Fashion & Beauty

Cuyana Extends Its D.C. Stay

June 24, 2016

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Cuyana1web

From Cuyana’s summer 2016 collection, pleated poplin shell, made in Turkey, $175.

 

 

NO LONGER a phenom, pop-ups have become an established way for retailers to dip a toe into the shopping scene. Georgetown and 14th Street have been particularly popular areas of town to test concepts.  Kit & Ace, touting its lighter, looser fits in wash-and-go fabrics,  began with a wardrobe rack and table at Union Market before settling in Georgetown (there’s another in Bethesda); Shinola started with a small space in 2014 at 1534 14th St., NW, before a grand opening in 2015 farther up the street. Vintage and retro-clothing e-tailer ModCloth is on a five-city tour; its Georgetown temporary brick & mortar shop (in the space once occupied by Urban Chic) goes through June 25 .

Not everything succeeds. West Elm opened a pop-up on M Street several years ago but then closed and never opened a permanent location there. The sister company to Williams-Sonoma and Pottery Barn has branches in Logan Circle and Tysons Corner.

Cuyana2web

From left to right, Cuyana’s slip silk dress ($260), crepe de chine camisole ($135) and open-back silk top ($195).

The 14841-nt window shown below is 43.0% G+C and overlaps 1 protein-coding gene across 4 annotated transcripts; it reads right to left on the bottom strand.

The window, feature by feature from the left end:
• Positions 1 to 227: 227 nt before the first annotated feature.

Cuyana3web

From left to right, straw tote ($175) made in Ecuador and mini cotton bathing suit coverup ($95) made in Turkey.

Although the San Francisco-based clothing and accessories brand doesn’t have plans to open permanently, its motto of fewer, high-quality pieces has resonated with customers. The Georgetown pop-up at 1249 Wisconsin Ave., NW,  has extended its stay until July 31. (It opened on April 15 and was expected to be gone by May 22.) According to a spokesperson, “they’re staying because of strong customer support!”  The most popular products include baby alpaca oversized sweaters, long-sleeve silk shirt dresses and silk tees.

Founders Karla Gallardo and Shilpa Shah want their customers to feel a connection with their brand. “The pieces themselves reflect the culture of the country where it was made and the skill of the craftsman. All our cashmere scarves are made in Scotland from Scottish cashmere, by a family-owned supplier. Our capes are made of baby alpaca, cut and sewn in Peru, and the alpaca itself comes from Peru, too.” To make items more special to their customer, Cuyana (which means to love in an Andean language spoken in parts of South America) will monogram them.

— Janet Kelly
Janet Kelly is the editor of MyLittleBird. She last posted on fashion exhibits you should catch this summer. 



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